Now, this is my typical example of thinking outside the box, I read some comments about this video online and I saw how emotional Nigerians could be in supporting their own. In an industry where a Love music or R&B video is commonly complete with bum-shaking vixens, white girls, clubs, fast cars etc., I doff my heart to Banky for this outstanding work which takes us through the 1930s of American gangsterism. Apart from using a black girl as a lead character, the concept is not in any way African but I agree that it is the kind of video we need to shoot more often in order to aim for the Grammys.
20. My Car – Tony Tetuilla
This one is about “Tinubu u don hit my car”. Sincerely some people thought the then governor of Lagos state Asiwaju Bola Tinubu could do Tony Tetuilla the unlikely honour of featuring in the video of a song in which he mentioned his name repeatedly, but no one saw the idea of having a little boy play Tinubu’s role coming and it really worked. It was meant to be a diss song to then rival Eedris Abdulkareem but the little boy concept took all the shine, great and exciting video.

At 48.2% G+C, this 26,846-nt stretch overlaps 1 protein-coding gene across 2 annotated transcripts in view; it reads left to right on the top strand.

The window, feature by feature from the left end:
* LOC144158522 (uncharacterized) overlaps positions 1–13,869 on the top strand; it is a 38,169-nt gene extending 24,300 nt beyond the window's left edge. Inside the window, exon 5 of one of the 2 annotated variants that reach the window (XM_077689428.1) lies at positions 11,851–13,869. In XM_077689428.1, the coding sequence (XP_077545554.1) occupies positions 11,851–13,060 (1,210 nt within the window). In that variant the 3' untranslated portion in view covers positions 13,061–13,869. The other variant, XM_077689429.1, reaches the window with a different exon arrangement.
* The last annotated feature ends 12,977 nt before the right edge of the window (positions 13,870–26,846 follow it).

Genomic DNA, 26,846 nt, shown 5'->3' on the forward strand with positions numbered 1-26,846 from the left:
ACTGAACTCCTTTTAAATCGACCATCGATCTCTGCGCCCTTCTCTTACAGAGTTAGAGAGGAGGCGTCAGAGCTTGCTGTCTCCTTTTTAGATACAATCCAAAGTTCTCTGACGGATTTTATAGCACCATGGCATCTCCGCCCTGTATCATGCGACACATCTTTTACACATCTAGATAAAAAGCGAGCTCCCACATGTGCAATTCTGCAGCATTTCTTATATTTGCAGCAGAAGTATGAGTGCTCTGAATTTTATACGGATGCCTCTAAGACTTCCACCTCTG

21. Onye – Waje ft. Tiwa Savage
Besides being one of my favorite female voices in Nigeria, Waje nailed it here with her choice of whom to feature on this nice song (“I Wish” is my favorite of her music though). We don’t often see Nigerian female singers of leading talents come together on collaborations this good and it was good to see two beautiful women you’d expect to be rivals showing so much synergy in this “comedy show”. Can you beat that point when Waje “macho-walked” across the road ready to have a fight with whoever “camped” her lover-boy? Most hilarious! It is an entertaining video with fantastic acting.
Now this is my opinion, you may or may not agree with me on some of the videos mentioned; especially some readers who may be too young to remember or even value some of these videos. I’ll like to get your feedbacks. You may reach out to me: